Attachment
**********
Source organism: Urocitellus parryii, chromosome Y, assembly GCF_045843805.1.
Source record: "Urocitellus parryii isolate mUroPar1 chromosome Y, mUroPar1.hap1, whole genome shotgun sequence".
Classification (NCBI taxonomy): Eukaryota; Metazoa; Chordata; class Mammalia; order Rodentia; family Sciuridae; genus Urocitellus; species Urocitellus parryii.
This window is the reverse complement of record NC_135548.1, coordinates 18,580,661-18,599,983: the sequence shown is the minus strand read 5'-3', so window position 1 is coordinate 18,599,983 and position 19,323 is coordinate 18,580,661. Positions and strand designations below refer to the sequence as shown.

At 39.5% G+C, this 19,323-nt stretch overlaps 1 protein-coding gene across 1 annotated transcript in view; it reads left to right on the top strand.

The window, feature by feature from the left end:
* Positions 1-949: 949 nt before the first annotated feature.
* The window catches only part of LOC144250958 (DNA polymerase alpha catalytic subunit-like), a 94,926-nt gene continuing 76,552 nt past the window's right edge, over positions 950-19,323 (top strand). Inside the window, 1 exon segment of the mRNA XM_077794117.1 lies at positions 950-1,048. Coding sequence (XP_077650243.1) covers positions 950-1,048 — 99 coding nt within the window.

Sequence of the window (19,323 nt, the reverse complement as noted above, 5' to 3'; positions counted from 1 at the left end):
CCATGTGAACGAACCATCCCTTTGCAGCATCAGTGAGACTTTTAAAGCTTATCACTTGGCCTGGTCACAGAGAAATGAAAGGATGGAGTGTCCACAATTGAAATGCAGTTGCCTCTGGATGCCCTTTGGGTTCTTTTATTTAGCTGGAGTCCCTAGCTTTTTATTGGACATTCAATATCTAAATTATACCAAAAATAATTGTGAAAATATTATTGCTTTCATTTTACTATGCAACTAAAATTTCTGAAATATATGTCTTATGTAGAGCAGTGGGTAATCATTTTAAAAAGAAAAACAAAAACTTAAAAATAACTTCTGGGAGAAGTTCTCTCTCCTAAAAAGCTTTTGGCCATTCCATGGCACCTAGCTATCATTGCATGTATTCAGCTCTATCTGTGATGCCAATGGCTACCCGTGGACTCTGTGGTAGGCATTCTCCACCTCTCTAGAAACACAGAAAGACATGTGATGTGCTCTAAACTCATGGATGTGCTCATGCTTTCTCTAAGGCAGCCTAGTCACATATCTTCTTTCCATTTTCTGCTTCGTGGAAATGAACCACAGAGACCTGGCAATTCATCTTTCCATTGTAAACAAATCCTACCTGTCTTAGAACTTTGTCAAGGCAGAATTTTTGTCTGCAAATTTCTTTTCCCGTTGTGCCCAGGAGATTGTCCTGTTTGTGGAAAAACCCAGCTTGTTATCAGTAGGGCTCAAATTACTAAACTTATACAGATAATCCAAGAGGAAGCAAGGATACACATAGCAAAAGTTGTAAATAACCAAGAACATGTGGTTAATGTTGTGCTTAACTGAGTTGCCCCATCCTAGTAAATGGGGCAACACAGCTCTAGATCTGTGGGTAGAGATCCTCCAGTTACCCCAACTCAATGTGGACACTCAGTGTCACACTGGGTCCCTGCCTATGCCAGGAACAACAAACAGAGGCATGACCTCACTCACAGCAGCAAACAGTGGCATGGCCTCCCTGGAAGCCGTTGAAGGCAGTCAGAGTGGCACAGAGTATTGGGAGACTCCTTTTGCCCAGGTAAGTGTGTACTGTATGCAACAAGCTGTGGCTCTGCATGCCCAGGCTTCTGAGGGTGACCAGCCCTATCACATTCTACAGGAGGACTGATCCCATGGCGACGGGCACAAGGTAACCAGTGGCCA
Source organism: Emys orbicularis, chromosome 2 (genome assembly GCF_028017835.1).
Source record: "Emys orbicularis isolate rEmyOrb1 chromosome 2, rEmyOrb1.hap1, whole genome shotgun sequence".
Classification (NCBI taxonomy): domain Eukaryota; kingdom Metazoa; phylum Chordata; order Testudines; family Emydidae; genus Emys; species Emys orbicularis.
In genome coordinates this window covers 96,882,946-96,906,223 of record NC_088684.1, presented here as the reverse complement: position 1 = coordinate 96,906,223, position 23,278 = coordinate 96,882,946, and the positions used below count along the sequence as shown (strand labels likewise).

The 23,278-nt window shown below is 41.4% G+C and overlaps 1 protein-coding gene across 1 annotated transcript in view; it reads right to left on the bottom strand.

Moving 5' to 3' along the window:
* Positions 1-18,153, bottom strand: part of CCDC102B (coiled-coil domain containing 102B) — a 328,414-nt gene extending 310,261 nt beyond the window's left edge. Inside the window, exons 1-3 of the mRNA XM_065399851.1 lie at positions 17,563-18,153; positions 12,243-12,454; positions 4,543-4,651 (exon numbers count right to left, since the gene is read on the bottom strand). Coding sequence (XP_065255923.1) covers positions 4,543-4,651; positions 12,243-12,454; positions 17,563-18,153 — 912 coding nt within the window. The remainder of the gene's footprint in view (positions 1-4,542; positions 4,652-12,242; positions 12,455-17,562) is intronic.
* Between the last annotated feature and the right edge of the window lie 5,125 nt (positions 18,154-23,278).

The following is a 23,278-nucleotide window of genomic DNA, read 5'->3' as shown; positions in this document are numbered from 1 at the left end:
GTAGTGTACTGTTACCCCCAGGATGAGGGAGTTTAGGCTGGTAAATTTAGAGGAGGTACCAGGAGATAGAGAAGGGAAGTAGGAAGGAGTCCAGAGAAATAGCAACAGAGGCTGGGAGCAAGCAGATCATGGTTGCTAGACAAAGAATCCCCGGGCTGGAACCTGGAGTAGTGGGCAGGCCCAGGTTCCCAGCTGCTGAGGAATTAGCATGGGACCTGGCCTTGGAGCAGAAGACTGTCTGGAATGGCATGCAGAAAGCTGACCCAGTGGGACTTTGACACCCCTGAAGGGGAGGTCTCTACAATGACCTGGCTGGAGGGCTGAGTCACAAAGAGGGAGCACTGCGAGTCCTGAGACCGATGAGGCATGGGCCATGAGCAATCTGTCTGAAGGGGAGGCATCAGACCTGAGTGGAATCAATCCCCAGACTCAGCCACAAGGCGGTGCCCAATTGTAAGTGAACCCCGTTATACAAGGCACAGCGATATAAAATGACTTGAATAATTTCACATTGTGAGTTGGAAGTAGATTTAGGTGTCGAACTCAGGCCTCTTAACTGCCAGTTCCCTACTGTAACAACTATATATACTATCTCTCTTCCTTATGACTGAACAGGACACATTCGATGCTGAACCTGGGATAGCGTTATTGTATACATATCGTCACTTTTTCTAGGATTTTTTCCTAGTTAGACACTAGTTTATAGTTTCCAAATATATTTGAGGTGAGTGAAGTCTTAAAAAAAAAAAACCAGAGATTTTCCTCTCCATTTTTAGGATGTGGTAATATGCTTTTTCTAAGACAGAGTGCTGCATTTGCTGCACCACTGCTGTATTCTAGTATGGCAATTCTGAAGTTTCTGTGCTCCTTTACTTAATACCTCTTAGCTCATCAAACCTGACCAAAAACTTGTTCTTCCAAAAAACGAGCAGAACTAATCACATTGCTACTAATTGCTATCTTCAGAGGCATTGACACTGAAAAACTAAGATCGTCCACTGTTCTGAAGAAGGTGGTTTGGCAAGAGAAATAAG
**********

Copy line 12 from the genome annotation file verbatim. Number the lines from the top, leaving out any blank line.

Source record: "Emys orbicularis isolate rEmyOrb1 chromosome 2, rEmyOrb1.hap1, whole genome shotgun sequence".